Virgo De La Mar – What Zealandia Angel Thought Was Just Her Debut Album – Turned Out To Be An Inception Of New Neo-Victorian Music Genre

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zealandia angel virgo de la mar

Virgo De La Mar is Zealandia Angel’s debut album with a “Prodigy-like feel to it with its production and saas” (SoundOut).

It is full of life, passion and enchantment, and boasts addictive beats, rhythmical guitars and a mix of electronic and traditional instruments to deliver a unique and deep feeling to her music.

“The surreality of the lyrics and clear pitch of the vocals are fascinating and disturbing” (SoundOut).

“This can actually become very popular just through the sheer quirk and shock value of the composition and of the artist. This … creates a genre on its own…”, “It gives a real middle finger to the conformist nature of music today” (SoundOut).

“When I realized what I did” ZA recalls, “I could not sleep that night, I did not want to forget my thoughts but the only thing at hand, that I had to write with, was an eyeliner. But it did the job!”

First, she had to know what distinguishes music genres from one another. She drew a tetrahedron to model the music space, writing 3 pairs of music signatures along its 6 ridges: Romantic-Realistic, Rich-Minimalistic and Reserved-Eccentric. Second, she wanted to see if and where her new genre fit in. Virgo De La Mar – Romantic, Rich and Reserved – fell in the area occupied by classical, Victorian-era music. Now she had to give this new genre a meaningful, accurate name. She literally triangulated the name to be Neo-Victorian.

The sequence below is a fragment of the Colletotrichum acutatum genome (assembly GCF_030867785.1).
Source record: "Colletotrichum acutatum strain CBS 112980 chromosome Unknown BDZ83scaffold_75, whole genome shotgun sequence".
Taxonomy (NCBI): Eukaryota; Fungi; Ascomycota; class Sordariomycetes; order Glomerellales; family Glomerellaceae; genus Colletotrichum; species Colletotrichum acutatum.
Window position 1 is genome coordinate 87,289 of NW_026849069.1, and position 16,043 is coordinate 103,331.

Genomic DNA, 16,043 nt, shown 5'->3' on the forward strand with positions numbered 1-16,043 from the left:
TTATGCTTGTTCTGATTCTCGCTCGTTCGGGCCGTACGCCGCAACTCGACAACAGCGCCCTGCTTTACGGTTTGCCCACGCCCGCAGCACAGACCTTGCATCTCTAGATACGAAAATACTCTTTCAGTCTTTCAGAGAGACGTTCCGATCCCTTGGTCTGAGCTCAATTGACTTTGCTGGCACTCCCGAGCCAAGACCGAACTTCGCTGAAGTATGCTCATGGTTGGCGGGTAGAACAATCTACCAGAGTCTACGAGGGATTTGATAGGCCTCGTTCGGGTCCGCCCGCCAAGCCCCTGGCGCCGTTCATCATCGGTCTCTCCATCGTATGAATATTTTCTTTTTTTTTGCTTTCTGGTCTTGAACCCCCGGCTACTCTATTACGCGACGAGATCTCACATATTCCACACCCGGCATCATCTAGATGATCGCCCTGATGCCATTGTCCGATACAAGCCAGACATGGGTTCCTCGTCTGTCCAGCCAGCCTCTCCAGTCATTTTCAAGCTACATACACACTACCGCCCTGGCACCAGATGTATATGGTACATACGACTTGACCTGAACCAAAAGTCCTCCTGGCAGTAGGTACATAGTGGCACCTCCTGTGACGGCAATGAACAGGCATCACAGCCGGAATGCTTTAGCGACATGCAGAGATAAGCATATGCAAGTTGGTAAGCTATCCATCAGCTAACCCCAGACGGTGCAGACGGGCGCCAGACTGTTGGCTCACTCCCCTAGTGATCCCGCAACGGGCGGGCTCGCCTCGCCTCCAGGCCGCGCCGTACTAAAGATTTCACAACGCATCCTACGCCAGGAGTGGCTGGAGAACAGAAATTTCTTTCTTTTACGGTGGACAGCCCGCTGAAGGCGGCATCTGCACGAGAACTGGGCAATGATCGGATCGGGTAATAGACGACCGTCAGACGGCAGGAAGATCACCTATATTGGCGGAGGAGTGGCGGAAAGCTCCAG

Since she was a child she longed for a piano. She grew up in Russia and when she was very young her mom invested in a government bond that was to be collected when ZA turned 18. The amount would be 1000 rubles; enough for her to buy a piano. However, severe inflation over the coming years meant that by the time she turned 18, her 1000 ruble bond could only buy a candy bar! So her dreams would have to wait. Once she finally bought a piano there was no stopping her.

She spent 2 years in her Bay of Islands studio in New Zealand crafting Virgo de la Mar and, inadvertently, the Neo-Victorian genre of music. It is “very haunting and old-school and futuristic at the same time” (SoundOut).

Download it via BandCamp, here.

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